The Subaru BRZ is a fun, affordable, rear-wheel-drive sport coupe that’s small, nimble and tossable. It’s fun and easy to drive on a race track.
For 2015, Subaru BRZ gets a revised suspension that makes it even more stable in hard cornering. Also new is the 2015 BRZ Series Blue edition, which will be limited to 1,000 units in the U.S. Other minor changes for the 2015 BRZ lineup include a shark fin antenna that replaces the outgoing pole-style antenna, and a revised interior trim.
Built in cooperation with Toyota, the Subaru BRZ is very similar to the Scion FR-S.
Subaru BRZ is powered by a 2.0-liter, four-cylinder boxer engine that makes 200 horsepower and 151 pound-feet of torque. The standard 6-speed manual gearbox is way fun, carefully designed like the rest of the car to be that way. There’s an optional 6-speed automatic, which comes with paddle shifters.
Like the FR-S, the seats and the engine of the BRZ sit lower than most cars, resulting in a low center of gravity that equates to excellent handling with very little body roll. The suspension is firm and hugs the road, though some may find it a little harsh for road trips or daily driving.
Rear-wheel drive is a modern first for Subaru, which has dedicated itself to the beauty of all-wheel drive. With no drivetrain to the front wheels, the engine could be located farther rearward, which means better balance and handling. And the BRZ’s light weight of 2762 pounds, using high-tensile steel in the frame with an aluminum hood, adds to the car’s agility. In short, it is a classic front-engine, rear-wheel-drive sports machine.
Skilled, experienced drivers can throw the BRZ around aggressively, thanks to non-intrusive stability control that has five levels, including one for track driving. The summer performance tires that come standard would handle the track just fine, but enthusiasts who want to swap out for sticker tires will be pleased to know the BRZ’s trunk, with its fold-flat seat, will hold a set of four mounted tires.
Styling of the Subaru BRZ is attractive but not over the top, and some of the eye-popping colors available on the Scion FR-S are not offered.
Back seats are small and are best left to children or gear. This is primarily a two-seat car. The interior is simple and comfortable, with the focus clearly on the driving. Fabric seats are rugged and stylish, with excellent bolstering. Alloy pedals and red-stitched leather-wrapped steering wheel and shift knob are cool. We especially liked the tachometer mounted in center that includes a digital readout for speed that’s very easy to read.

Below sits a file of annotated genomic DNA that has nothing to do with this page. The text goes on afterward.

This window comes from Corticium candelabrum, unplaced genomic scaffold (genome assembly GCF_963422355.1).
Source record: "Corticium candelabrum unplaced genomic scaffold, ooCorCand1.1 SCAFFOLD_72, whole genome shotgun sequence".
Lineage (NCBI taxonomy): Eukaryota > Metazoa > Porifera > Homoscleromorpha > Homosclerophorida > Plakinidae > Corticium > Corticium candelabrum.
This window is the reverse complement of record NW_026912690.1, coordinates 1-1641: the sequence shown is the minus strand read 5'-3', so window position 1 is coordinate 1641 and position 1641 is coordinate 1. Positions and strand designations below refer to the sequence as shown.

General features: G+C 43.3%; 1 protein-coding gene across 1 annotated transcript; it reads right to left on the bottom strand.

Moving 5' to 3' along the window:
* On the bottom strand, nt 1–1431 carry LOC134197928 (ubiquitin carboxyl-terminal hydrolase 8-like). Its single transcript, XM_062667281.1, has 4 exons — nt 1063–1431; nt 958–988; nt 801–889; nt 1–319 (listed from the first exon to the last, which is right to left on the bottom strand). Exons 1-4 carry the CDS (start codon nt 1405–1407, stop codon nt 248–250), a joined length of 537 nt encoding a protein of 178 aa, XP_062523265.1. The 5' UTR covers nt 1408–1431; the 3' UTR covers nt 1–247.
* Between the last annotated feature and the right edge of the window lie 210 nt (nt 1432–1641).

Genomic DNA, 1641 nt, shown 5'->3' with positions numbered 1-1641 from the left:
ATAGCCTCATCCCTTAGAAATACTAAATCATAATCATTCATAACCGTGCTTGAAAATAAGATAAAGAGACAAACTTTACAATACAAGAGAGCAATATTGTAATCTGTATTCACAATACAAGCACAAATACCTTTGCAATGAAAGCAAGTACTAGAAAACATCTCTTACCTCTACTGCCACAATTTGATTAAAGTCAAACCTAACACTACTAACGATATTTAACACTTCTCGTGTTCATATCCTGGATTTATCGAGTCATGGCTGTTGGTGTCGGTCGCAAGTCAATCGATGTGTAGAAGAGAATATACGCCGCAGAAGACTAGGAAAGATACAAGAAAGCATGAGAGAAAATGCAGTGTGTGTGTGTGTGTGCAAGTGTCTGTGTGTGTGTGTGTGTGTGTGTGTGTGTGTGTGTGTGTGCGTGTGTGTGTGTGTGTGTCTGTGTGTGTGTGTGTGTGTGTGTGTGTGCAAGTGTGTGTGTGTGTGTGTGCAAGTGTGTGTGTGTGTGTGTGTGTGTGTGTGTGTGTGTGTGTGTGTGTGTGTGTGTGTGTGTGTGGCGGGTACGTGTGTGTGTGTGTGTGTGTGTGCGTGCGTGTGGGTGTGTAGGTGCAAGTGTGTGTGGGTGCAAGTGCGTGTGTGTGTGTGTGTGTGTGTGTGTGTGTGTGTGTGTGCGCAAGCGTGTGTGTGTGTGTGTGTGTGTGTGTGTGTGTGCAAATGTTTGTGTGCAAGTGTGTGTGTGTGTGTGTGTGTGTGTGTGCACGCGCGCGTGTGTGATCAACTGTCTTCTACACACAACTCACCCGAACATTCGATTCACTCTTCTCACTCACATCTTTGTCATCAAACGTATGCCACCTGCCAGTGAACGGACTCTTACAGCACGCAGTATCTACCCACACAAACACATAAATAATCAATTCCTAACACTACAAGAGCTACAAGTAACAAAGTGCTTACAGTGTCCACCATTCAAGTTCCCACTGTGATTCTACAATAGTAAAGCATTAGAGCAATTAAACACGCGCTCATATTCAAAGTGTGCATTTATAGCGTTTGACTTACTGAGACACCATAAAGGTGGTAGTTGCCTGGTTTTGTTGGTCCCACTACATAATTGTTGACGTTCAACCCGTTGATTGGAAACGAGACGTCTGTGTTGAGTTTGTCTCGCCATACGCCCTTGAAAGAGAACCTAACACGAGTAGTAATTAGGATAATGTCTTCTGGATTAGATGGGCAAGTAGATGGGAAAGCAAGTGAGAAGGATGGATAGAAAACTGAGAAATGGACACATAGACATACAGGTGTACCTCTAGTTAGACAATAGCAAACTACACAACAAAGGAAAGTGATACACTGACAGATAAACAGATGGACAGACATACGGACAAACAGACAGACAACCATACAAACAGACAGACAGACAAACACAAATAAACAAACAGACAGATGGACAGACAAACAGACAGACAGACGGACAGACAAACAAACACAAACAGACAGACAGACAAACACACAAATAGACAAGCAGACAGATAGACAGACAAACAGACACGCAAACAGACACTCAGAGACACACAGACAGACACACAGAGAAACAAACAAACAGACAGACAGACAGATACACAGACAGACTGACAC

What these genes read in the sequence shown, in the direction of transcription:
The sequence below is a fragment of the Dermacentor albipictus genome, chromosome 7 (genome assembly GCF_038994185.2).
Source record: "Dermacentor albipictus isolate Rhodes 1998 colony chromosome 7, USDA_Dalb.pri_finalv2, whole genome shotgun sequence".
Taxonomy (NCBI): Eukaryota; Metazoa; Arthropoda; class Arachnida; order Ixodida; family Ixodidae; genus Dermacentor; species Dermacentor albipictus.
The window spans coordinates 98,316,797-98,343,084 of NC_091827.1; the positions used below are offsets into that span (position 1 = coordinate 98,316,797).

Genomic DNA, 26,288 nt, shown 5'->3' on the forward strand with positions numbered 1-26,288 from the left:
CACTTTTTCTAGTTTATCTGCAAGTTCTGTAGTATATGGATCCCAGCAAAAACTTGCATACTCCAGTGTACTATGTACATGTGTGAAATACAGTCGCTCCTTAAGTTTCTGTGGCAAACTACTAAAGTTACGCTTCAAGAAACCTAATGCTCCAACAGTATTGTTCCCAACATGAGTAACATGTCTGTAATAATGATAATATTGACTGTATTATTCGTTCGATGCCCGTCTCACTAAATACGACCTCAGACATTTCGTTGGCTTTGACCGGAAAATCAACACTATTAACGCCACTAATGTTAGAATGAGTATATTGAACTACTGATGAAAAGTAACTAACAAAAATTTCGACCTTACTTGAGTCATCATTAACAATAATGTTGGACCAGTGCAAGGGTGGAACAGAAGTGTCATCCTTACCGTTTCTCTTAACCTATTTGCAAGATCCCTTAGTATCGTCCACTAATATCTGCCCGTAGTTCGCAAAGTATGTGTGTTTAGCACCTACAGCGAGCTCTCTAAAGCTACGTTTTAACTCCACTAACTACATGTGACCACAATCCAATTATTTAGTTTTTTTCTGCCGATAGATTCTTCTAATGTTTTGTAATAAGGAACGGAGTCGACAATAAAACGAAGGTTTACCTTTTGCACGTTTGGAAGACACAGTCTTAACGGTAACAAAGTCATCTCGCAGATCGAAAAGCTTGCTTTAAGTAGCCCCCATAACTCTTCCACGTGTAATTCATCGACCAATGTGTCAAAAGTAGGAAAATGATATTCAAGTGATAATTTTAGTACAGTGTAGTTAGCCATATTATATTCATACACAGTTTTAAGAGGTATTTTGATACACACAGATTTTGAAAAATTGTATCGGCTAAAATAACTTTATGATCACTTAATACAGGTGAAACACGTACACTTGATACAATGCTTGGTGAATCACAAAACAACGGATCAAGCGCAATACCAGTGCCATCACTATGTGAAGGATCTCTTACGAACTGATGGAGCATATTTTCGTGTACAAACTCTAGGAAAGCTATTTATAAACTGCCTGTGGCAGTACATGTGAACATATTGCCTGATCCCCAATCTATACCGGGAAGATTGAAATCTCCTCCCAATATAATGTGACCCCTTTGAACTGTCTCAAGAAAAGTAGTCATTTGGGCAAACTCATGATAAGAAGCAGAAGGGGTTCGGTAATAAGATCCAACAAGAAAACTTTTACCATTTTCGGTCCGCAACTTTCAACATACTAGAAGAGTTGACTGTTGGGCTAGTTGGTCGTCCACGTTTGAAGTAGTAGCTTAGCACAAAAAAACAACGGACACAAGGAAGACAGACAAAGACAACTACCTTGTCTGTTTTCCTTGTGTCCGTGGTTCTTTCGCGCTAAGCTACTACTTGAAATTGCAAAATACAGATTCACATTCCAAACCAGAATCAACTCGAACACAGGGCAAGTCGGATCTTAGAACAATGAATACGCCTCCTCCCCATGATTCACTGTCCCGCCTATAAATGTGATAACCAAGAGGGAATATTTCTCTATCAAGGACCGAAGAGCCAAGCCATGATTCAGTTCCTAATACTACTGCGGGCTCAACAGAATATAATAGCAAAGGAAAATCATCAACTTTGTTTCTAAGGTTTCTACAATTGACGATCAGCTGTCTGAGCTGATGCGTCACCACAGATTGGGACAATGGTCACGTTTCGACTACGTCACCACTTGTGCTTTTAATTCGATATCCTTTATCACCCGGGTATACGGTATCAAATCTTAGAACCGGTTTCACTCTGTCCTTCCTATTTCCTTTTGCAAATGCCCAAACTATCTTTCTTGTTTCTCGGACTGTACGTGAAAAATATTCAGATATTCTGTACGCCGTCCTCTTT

However, the Subaru BRZ, like the Scion FR-S, lacks certain convenience features such as steering-wheel mounted controls, and some buttons on the dash don’t light up at night. That means extra distraction when trying to change the station or toggle through menu items. Also, the touchscreen looks more like an aftermarket edition, and the interface isn’t easy to use.
EPA-estimated fuel economy for the 2015 Subaru BRZ is 22/30/25 mpg City/Highway/Combined, and 25/34/28 mpg for the efficient 6-speed automatic. One important thing to note is these numbers are achieved using Premium gasoline, which lessens the BRZ’s overall affordability over time. But if you want a sports car, you’re likely willing to buy Premium gas.
The most direct competitor to the 2015 Subaru BRZ is the Scion FR-S. Although it’s a convertible, the Mazda Miata MX-5 is the closest rival when it comes to the track, though we think the BRZ and FR-S handle just as well. Base models of the pony cars are around the same price point: Ford Mustang, Chevrolet Camaro, and the much larger Dodge Challenger.
The Subaru BRZ is handsome but might not turn heads, at least not in plain silver like our test model. Scion has a couple colors for the FR-S that Subaru doesn’t have, and colors on this car make a big difference.
As the BRZ was developed in partnership with Toyota, we’re told the exterior design was inspired by the Toyota 2000GT of the late 1960s. And while the BRZ lacks the long hood and relatively short passenger compartment of the old car, one can see that it echoes the 2000 GT’s long, sleek shape and its pagoda-style roof.